Sarastro tells the priests that Tamino will undergo initiation rites. Monostatos tries to kiss the sleeping Pamina but is surprised by the appearance of the Queen of the Night. The Queen gives her daughter a dagger and orders her to murder Sarastro.
Sarastro finds the desperate Pamina and consoles her, explaining that he is not interested in vengeance. Tamino and Papageno are told by a priest that they must remain silent and are not allowed to eat, a vow that Papageno immediately breaks when he takes a glass of water from a flirtatious old lady. When he asks her name, the old lady vanishes. The three spirits appear to guide Tamino through the rest of his journey and to tell Papageno to be quiet. Tamino remains silent even when Pamina appears. Misunderstanding his vow for coldness, she is heartbroken.
The priests inform Tamino that he has only two more trials to complete his initiation. Papageno, who has given up on entering the brotherhood, longs for a wife instead. He eventually settles for the old lady. When he promises to be faithful, she turns into a beautiful young Papagena, but immediately disappears.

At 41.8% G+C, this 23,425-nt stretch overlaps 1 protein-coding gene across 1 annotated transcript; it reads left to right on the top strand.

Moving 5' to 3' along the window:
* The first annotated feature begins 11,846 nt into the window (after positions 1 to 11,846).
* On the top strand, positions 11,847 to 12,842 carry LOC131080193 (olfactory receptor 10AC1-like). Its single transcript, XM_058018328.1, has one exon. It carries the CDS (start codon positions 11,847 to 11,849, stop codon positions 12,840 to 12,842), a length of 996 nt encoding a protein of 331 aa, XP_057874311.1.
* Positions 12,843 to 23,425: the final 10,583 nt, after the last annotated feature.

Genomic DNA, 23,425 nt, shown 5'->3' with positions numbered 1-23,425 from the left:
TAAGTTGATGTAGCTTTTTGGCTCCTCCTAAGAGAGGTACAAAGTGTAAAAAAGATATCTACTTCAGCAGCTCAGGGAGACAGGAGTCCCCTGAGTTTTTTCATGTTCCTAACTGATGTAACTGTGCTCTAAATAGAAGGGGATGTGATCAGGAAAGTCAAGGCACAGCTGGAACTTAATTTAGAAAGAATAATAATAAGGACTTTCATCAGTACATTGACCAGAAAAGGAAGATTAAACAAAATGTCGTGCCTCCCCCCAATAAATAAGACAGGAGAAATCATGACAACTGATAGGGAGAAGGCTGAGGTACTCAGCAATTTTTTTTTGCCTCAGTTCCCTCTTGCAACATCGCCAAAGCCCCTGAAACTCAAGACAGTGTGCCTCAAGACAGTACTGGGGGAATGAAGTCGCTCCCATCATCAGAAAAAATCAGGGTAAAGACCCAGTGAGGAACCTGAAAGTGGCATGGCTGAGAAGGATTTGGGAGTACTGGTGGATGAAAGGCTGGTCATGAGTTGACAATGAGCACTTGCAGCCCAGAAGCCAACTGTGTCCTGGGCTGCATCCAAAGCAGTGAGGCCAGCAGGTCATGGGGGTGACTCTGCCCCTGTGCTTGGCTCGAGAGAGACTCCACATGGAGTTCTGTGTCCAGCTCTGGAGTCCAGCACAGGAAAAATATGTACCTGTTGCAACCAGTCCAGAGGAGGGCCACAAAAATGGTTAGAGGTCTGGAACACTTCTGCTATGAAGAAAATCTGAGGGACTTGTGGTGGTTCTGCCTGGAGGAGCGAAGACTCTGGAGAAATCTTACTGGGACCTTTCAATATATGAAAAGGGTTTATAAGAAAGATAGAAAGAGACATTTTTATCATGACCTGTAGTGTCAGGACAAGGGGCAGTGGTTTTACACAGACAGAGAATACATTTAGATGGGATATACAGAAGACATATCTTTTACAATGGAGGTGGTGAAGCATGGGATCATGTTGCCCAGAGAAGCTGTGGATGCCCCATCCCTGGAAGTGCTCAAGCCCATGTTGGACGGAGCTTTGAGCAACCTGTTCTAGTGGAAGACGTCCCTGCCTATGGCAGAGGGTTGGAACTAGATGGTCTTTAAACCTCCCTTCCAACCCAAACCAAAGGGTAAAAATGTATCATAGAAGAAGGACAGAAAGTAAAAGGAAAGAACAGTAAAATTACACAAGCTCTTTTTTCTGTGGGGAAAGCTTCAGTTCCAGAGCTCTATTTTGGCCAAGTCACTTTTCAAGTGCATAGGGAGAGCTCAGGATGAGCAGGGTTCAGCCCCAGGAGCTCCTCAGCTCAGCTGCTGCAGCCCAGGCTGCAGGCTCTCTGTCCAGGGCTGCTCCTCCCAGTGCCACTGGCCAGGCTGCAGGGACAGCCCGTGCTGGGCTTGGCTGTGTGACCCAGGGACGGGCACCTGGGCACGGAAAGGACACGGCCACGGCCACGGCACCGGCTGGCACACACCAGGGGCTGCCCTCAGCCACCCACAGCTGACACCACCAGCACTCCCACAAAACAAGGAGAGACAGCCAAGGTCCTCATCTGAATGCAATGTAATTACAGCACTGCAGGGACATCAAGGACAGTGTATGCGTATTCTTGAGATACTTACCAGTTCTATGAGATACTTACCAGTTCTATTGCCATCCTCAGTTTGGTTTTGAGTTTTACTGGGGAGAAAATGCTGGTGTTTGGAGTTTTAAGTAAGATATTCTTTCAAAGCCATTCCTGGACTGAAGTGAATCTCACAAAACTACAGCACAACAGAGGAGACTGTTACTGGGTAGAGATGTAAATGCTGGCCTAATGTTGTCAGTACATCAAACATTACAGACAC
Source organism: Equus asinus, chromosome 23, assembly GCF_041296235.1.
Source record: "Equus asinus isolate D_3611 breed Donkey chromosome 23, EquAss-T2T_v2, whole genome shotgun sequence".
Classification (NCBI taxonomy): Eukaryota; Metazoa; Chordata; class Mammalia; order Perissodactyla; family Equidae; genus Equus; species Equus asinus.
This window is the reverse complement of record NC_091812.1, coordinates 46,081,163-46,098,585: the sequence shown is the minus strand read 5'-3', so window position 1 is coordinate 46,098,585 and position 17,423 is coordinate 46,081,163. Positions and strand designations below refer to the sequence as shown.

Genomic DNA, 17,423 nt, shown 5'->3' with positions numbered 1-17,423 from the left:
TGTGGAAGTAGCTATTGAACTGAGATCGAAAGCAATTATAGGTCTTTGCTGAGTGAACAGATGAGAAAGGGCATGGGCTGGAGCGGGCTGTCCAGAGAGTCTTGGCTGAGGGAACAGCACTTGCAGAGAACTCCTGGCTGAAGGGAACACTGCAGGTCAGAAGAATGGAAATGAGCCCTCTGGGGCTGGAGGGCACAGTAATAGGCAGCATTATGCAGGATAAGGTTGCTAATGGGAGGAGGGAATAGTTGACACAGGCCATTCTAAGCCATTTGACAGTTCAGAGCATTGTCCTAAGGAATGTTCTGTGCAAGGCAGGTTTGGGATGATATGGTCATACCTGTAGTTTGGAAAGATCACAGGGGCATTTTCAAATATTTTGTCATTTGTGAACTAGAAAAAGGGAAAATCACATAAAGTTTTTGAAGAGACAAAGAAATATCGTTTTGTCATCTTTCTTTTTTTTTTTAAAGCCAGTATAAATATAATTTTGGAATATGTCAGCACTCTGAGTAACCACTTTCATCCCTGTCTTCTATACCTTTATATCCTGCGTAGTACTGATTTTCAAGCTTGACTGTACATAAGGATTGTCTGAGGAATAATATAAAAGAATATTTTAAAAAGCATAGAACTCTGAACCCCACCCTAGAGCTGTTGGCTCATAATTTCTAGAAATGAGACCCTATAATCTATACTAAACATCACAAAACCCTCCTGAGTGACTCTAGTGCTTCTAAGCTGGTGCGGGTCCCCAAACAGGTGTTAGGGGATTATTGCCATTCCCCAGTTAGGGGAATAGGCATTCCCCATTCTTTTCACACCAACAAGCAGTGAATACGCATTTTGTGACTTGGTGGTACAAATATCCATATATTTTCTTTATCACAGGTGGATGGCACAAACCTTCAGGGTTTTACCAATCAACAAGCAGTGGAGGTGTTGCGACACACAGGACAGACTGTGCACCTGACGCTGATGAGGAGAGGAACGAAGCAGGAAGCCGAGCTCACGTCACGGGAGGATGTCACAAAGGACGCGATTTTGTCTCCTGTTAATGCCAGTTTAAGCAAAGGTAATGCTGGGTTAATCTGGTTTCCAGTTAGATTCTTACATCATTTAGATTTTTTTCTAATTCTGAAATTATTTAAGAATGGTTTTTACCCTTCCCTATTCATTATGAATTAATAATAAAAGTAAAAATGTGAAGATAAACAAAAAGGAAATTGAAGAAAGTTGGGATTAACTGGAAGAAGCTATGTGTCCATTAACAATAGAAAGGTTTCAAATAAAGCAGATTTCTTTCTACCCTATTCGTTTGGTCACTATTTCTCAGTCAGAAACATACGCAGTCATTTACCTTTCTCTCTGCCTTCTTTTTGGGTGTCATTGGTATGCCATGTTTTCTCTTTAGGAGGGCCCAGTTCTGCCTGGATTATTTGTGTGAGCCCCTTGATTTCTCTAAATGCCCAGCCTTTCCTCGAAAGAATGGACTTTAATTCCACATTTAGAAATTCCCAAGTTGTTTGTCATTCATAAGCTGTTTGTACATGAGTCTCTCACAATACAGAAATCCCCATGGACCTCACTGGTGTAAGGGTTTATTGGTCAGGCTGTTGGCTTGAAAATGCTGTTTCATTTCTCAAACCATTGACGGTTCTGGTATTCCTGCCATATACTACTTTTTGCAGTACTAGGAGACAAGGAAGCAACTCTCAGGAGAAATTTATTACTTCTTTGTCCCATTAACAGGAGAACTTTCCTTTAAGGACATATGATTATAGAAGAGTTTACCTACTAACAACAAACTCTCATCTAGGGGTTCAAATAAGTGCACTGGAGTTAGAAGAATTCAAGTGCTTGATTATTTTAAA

Pamina and Tamino are reunited and face the ordeals of water and fire together, protected by the magic flute.
Papageno tries to hang himself on a tree but is saved by the three spirits, who remind him that if he uses his magic bells he will find true happiness. When he plays the bells, Papagena appears and the two start making family plans.The Queen of the Night, her three ladies, and Monostatos attack the temple but are defeated and banished. Sarastro blesses Pamina and Tamino as all join in hailing the triumph of courage, virtue, and wisdom.
- Adapted from The Metropolitan Opera
See The Magic Flute's webpage for the opera's complete cast and artistic team.
Single tickets for adults start at $15; tickets for kids and teens ages 6–18 are half-price. Call 412-456-6666 or visit pittsburghopera.org/tickets.